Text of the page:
Borger: "Yes. In fact, 53 percent said they don't really have an opinion of him. What this says to me, Bob, is that this is, of course, a wide-open race. And watch for the anti-establishment candidate to do very well."
Schieffer: "I think all incumbents should be nervous about this, Gloria. Thank you very much."

Now back to 1994. From Washington, DC on the Wednesday, November 2, 1994 CBS Evening News with Dan Rather and Connie Chung, Rather introduced the poll story right after the show's first ad break:
"Here on Capitol Hill, no one needs reminding that it's less than a week to Election Day. Republicans expect a big triumph. The latest CBS News/New York Times poll out tonight indicates many voters are confused and definitely in a volatile mood. No surprise there. But what may surprise you is what the people in our poll indicate they'll do to act on their frustrations on Election Day. CBS News Chief Washington correspondent Bob Schieffer has the details."

Bob Schieffer explained, over stock video of people and then numbers on screen:
"One week before the elections, Americans are confused about the present, pessimistic about the future and cynical about the ability of government to make things better. A CBS News/New York Times poll of more than 1,400 people completed yesterday shows only 18 percent now believe things will get better for the next generation. More than half [54 percent] believe the country is worse off than five years ago.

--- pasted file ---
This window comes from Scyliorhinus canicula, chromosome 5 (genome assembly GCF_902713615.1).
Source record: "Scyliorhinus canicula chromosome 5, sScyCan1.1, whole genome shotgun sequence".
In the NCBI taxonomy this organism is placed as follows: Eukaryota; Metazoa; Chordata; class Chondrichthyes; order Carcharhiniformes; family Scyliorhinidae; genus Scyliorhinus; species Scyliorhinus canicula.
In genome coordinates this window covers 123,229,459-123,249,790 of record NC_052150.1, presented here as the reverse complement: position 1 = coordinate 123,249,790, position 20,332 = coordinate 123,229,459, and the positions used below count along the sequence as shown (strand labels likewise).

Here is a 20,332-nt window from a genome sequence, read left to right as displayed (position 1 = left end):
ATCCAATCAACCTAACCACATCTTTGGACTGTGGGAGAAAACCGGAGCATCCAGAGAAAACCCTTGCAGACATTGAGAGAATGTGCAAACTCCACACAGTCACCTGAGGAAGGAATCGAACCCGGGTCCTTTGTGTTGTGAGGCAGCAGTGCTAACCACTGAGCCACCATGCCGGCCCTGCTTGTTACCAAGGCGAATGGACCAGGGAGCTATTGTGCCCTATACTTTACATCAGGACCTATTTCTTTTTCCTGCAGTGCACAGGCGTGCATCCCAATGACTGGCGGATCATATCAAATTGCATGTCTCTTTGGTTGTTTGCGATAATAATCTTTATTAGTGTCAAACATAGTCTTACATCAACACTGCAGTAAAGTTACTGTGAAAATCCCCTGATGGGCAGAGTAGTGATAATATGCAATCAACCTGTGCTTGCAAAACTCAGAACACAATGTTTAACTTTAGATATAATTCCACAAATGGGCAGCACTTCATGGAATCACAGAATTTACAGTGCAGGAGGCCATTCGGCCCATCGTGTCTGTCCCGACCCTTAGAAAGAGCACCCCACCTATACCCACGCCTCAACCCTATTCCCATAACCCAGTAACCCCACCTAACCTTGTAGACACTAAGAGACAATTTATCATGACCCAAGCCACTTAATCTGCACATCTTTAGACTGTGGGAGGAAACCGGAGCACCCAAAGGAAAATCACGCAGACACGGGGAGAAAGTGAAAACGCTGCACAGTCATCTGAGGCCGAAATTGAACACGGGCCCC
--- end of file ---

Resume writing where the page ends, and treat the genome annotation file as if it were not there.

"President Clinton's approval rating remains where it was when he was elected -- 43 percent -- but confidence in other officials continues to fade. Only one voter in five gave Congress a favorable rating [20 percent]. Only one in three [28 percent] knew his or her member of Congress by name. And many have apparently concluded it doesn't matter all that much who serves in Congress. Only 37 percent of the people we questioned thought their member of Congress deserved re-election, yet nearly half [48 percent] the people in our poll said they intended to vote for their member of Congress anyway.
"Overall, people have a higher opinion of Republicans than Democrats, but Republicans seem to be failing in their effort to make these elections a referendum on the President. Most people told us that what they think of the President will not influence their vote for other offices. So it's hard to gauge who'll be helped or hurt by all this gloom come Election Day, but one thing's sure, the optimism that marked the electorate two years ago when Bill Clinton won has evaporated. This time people are really in a sour mood. Bob Schieffer, CBS News, at the Capitol."

Despite hiding the good news for Republicans in the poll, CBS producers must have realized what it meant since later in the half hour CBS aired a fairly derogatory profile of Newt Gingrich. Connie Chung set it up:
"Most Americans alive today had not yet been born the last time Republicans controlled the House of Representatives. Now, the GOP has its best shot in years to become the majority party. That could give Congressman Newt Gingrich the Speaker's gavel and send Democrats running for cover. Eric Engberg looks at the man who would be Speaker in tonight's Eye on America."

Eric Engberg: "Meet Newt Gingrich, the Republican who is President Clinton's walking worst case scenario of what could happen in next Tuesday's elections."
Newt Gingrich, Republican Whip, to crowd: "I think the odds are better than even money as of today that we will have a majority and that we will have the first Republican Speaker in 40 years."
Engberg: "If he is reelected and the Republicans win the House, the Speaker's chair will belong to Gingrich who treats Democrats like a disease."